Guidelines for the Management of Sexually Transmitted Infections. February 2004
(2004; 88 pages)
Table of Contents
View the documentPREFACE
Open this folder and view contents1. INTRODUCTION
Open this folder and view contents2. TREATMENT OF STI-ASSOCIATED SYNDROMES
Open this folder and view contents3. TREATMENT OF SPECIFIC INFECTIONS
Open this folder and view contents4. KEY CONSIDERATIONS UNDERLYING TREATMENTS
Close this folder5. PRACTICAL CONSIDERATIONS IN STI CASE MANAGEMENT
View the document5.1. The Public Health package for STI prevention and care
View the document5.2. Clinical considerations
View the document5.3. Education for primary prevention
View the document5.4. Education and counselling during an STI consultation
View the document5.5. Notification and management of sexual partners
View the document5.6. Access to services
Open this folder and view contents6. CHILDREN6, ADOLESCENTS AND SEXUALLY TRANSMITTED INFECTIONS
View the documentANNEX. LIST OF PARTICIPANTS
 

5.2. Clinical considerations

The feasibility of providing STI case management must be assured within any health care setting, whether within the public or private sector. An essential component will be privacy for consultation. Depending on source of care there may also be need to provide facilities such as an examination table or couch with adequate lighting, gloves, syringes, specula, sterilization equipment and laboratory supplies. Thus, for individuals seeking evaluation for an STI appropriate care consists of the following components:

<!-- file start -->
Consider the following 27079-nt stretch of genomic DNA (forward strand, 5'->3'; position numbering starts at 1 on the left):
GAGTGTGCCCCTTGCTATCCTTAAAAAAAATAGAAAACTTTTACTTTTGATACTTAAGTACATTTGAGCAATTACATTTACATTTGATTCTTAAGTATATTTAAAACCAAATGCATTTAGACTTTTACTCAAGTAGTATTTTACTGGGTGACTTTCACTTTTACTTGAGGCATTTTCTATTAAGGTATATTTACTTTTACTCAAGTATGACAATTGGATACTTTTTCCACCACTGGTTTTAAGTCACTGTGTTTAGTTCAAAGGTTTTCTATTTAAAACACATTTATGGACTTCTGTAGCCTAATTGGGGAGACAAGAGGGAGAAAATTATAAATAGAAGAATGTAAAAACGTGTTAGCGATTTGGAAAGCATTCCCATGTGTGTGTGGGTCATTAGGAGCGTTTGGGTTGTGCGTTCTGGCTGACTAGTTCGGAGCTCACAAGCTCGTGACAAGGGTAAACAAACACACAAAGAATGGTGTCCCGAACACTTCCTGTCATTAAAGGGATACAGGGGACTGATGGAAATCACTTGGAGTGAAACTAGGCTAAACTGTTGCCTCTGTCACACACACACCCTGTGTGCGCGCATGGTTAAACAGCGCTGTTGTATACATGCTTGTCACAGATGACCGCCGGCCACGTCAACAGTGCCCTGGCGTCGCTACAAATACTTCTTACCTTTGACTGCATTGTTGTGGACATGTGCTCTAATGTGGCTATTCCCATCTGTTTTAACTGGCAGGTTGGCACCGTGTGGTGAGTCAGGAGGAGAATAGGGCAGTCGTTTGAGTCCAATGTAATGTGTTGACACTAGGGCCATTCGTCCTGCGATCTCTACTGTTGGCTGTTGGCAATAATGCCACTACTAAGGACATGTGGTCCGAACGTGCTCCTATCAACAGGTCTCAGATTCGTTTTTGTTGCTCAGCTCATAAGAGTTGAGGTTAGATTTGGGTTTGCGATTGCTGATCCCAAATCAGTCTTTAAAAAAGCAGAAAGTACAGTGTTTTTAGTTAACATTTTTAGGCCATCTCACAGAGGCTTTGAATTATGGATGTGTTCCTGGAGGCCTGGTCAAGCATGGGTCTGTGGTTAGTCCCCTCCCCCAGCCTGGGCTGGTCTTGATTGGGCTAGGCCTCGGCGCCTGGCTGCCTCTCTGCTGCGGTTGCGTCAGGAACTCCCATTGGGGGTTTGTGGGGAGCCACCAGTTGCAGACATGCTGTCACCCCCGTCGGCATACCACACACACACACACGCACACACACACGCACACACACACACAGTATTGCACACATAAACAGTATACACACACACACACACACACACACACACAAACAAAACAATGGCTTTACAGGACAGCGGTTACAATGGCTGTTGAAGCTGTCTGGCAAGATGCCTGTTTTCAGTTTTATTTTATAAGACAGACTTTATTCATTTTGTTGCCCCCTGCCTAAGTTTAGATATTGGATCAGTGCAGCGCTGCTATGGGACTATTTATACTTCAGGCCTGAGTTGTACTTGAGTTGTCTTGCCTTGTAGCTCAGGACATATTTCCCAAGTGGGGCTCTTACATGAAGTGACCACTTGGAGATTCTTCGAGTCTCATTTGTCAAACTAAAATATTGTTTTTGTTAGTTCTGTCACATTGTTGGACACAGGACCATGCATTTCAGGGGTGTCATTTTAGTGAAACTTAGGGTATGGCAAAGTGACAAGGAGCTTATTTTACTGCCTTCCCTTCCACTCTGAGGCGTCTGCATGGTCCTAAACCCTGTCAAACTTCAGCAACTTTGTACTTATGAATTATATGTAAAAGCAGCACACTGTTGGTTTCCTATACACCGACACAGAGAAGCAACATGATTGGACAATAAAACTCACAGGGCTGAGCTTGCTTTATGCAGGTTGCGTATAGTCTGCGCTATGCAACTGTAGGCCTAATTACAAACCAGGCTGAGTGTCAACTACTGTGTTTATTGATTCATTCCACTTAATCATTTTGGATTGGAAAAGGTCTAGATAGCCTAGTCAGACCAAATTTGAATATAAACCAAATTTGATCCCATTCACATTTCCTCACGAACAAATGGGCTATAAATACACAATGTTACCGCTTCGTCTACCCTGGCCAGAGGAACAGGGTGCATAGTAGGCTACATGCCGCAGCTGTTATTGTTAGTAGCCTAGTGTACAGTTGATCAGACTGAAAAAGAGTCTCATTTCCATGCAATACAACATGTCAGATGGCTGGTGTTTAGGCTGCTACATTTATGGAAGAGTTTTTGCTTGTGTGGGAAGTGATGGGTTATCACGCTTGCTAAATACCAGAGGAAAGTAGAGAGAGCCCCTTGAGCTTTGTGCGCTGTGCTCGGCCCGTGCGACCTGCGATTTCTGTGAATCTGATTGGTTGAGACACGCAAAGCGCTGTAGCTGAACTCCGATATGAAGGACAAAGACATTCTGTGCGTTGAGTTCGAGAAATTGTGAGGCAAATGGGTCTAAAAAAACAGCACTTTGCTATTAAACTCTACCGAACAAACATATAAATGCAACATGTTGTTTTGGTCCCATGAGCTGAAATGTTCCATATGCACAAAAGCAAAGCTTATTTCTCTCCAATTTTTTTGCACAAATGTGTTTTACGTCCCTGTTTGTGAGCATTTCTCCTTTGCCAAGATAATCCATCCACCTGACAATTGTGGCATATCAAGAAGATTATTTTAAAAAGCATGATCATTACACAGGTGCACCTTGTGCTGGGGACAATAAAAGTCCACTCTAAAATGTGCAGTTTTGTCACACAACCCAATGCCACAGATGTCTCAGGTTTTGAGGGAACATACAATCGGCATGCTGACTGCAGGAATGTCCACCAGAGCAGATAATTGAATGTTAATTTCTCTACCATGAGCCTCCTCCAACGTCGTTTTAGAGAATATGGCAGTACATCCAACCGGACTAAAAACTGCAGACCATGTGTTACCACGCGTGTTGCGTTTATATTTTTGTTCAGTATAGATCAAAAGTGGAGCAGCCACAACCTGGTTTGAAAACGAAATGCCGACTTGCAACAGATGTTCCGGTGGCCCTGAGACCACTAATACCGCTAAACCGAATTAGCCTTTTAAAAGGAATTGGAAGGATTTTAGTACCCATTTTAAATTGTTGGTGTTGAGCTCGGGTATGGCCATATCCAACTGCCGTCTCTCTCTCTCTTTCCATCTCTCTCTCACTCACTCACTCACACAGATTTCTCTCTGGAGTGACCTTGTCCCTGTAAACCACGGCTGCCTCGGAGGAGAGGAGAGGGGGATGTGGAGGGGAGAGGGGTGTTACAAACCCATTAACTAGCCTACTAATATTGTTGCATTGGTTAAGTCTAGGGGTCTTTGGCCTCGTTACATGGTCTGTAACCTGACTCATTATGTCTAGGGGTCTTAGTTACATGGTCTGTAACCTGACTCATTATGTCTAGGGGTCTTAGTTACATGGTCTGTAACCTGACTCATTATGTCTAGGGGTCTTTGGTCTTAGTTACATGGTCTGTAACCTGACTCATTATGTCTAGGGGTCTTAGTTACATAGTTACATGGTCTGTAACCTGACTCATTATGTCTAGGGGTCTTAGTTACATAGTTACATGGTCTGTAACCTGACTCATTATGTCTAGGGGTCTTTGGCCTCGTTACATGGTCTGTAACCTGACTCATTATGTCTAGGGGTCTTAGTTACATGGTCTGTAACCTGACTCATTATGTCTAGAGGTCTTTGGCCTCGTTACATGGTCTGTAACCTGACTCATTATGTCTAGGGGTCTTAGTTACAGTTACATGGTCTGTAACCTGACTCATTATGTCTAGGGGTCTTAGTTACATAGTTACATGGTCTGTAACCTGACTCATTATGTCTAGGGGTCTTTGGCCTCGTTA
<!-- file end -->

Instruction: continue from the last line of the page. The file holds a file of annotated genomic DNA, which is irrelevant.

• History taking, including behavioural, demographic and medical risk assessment

• Physical examination is essential, particularly of the genital area, which in some cultures may be sensitive

• Establishment of a diagnosis, syndromic or laboratory based

• Curative or palliative therapy, using the most effective antimicrobial for the pathogen, at the first port of call of the patient

• Patient education and counselling (where counselling services are available), including information on:

• compliance
• nature of infection
• importance of partner notification and treatment therefore
• risk reduction and prevention of further STI transmission
• HIV risk perception and assessment

• Case reporting

• Clinical follow up when appropriate and feasible

• Screening for asymptomatic infection (where feasible)

There are four major components in STI control:

• education of individuals at risk on modes of disease transmission and means of reducing the risk of transmission

• detection of infection in asymptomatic subjects and in subjects who are symptomatic but unlikely to seek diagnostic and therapeutic services

• effective management of infected individuals

• treatment and education of the sexual partners of infected individuals.

The prevention of STI is based primarily on changing the sexual behaviours that put people at risk and on promoting the use of condoms.

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